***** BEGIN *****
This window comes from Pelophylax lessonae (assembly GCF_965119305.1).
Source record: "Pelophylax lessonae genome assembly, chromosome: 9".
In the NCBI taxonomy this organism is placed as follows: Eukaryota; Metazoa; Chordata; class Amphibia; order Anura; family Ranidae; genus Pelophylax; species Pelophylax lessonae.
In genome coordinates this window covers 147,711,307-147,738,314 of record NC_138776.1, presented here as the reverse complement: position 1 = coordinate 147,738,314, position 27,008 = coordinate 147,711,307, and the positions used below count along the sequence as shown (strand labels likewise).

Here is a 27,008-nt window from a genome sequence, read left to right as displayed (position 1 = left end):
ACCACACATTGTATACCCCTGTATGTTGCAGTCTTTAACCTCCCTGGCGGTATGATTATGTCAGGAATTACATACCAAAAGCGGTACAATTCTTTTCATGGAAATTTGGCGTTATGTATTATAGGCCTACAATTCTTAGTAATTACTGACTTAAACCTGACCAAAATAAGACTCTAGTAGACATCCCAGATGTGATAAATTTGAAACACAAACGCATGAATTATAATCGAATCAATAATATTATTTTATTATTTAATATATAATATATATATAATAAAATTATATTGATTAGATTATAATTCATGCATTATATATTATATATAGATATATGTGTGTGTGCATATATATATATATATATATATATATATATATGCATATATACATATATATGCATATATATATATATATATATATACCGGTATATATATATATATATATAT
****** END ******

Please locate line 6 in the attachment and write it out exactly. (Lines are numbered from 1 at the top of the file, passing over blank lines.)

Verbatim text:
ACCACACATTGTATACCCCTGTATGTTGCAGTCTTTAACCTCCCTGGCGGTATGATTATGTCAGGAATTACATACCAAAAGCGGTACAATTCTTTTCATGGAAATTTGGCGTTATGTATTATAGGCCTACAATTCTTAGTAATTACTGACTTAAACCTGACCAAAATAAGACTCTAGTAGACATCCCAGATGTGATAAATTTGAAACACAAACGCATGAATTATAATCGAATCAATAATATTATTTTATTATTTAATATATAATATATATATAATAAAATTATATTGATTAGATTATAATTCATGCATTATATATTATATATAGATATATGTGTGTGTGCATATATATATATATATATATATATATATATATGCATATATACATATATATGCATATATATATATATATATATATACCGGTATATATATATATATATATAT